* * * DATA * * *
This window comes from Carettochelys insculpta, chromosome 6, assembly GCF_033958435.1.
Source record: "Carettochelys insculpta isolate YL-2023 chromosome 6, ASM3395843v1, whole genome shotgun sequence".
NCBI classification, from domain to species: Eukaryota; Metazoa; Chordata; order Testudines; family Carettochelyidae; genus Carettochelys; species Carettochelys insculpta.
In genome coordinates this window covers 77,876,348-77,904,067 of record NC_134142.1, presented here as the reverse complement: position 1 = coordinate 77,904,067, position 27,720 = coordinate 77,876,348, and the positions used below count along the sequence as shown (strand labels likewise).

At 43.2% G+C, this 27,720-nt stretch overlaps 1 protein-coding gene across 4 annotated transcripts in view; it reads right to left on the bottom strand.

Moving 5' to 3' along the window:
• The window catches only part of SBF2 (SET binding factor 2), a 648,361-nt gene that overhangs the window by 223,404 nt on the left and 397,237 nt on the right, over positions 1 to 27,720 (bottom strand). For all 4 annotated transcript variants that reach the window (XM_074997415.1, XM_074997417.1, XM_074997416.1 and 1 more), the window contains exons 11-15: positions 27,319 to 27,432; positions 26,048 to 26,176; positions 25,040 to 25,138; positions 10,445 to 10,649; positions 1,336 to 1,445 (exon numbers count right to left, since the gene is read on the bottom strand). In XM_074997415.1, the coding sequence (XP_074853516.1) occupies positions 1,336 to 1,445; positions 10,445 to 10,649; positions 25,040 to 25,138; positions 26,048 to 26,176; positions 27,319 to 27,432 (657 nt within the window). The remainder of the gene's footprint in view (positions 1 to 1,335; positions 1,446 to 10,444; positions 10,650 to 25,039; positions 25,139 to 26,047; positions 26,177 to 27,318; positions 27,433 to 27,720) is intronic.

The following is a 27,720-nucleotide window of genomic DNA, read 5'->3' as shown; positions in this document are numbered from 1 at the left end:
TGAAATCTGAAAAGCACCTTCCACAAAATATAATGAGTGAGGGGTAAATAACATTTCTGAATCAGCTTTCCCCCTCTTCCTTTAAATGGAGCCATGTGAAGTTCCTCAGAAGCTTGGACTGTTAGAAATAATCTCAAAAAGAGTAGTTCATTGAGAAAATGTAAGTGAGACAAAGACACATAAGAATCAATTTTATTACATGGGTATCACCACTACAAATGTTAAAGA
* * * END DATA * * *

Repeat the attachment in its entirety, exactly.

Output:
This window comes from Carettochelys insculpta, chromosome 6, assembly GCF_033958435.1.
Source record: "Carettochelys insculpta isolate YL-2023 chromosome 6, ASM3395843v1, whole genome shotgun sequence".
NCBI classification, from domain to species: Eukaryota; Metazoa; Chordata; order Testudines; family Carettochelyidae; genus Carettochelys; species Carettochelys insculpta.
In genome coordinates this window covers 77,876,348-77,904,067 of record NC_134142.1, presented here as the reverse complement: position 1 = coordinate 77,904,067, position 27,720 = coordinate 77,876,348, and the positions used below count along the sequence as shown (strand labels likewise).

At 43.2% G+C, this 27,720-nt stretch overlaps 1 protein-coding gene across 4 annotated transcripts in view; it reads right to left on the bottom strand.

Moving 5' to 3' along the window:
• The window catches only part of SBF2 (SET binding factor 2), a 648,361-nt gene that overhangs the window by 223,404 nt on the left and 397,237 nt on the right, over positions 1 to 27,720 (bottom strand). For all 4 annotated transcript variants that reach the window (XM_074997415.1, XM_074997417.1, XM_074997416.1 and 1 more), the window contains exons 11-15: positions 27,319 to 27,432; positions 26,048 to 26,176; positions 25,040 to 25,138; positions 10,445 to 10,649; positions 1,336 to 1,445 (exon numbers count right to left, since the gene is read on the bottom strand). In XM_074997415.1, the coding sequence (XP_074853516.1) occupies positions 1,336 to 1,445; positions 10,445 to 10,649; positions 25,040 to 25,138; positions 26,048 to 26,176; positions 27,319 to 27,432 (657 nt within the window). The remainder of the gene's footprint in view (positions 1 to 1,335; positions 1,446 to 10,444; positions 10,650 to 25,039; positions 25,139 to 26,047; positions 26,177 to 27,318; positions 27,433 to 27,720) is intronic.

The following is a 27,720-nucleotide window of genomic DNA, read 5'->3' as shown; positions in this document are numbered from 1 at the left end:
TGAAATCTGAAAAGCACCTTCCACAAAATATAATGAGTGAGGGGTAAATAACATTTCTGAATCAGCTTTCCCCCTCTTCCTTTAAATGGAGCCATGTGAAGTTCCTCAGAAGCTTGGACTGTTAGAAATAATCTCAAAAAGAGTAGTTCATTGAGAAAATGTAAGTGAGACAAAGACACATAAGAATCAATTTTATTACATGGGTATCACCACTACAAATGTTAAAGA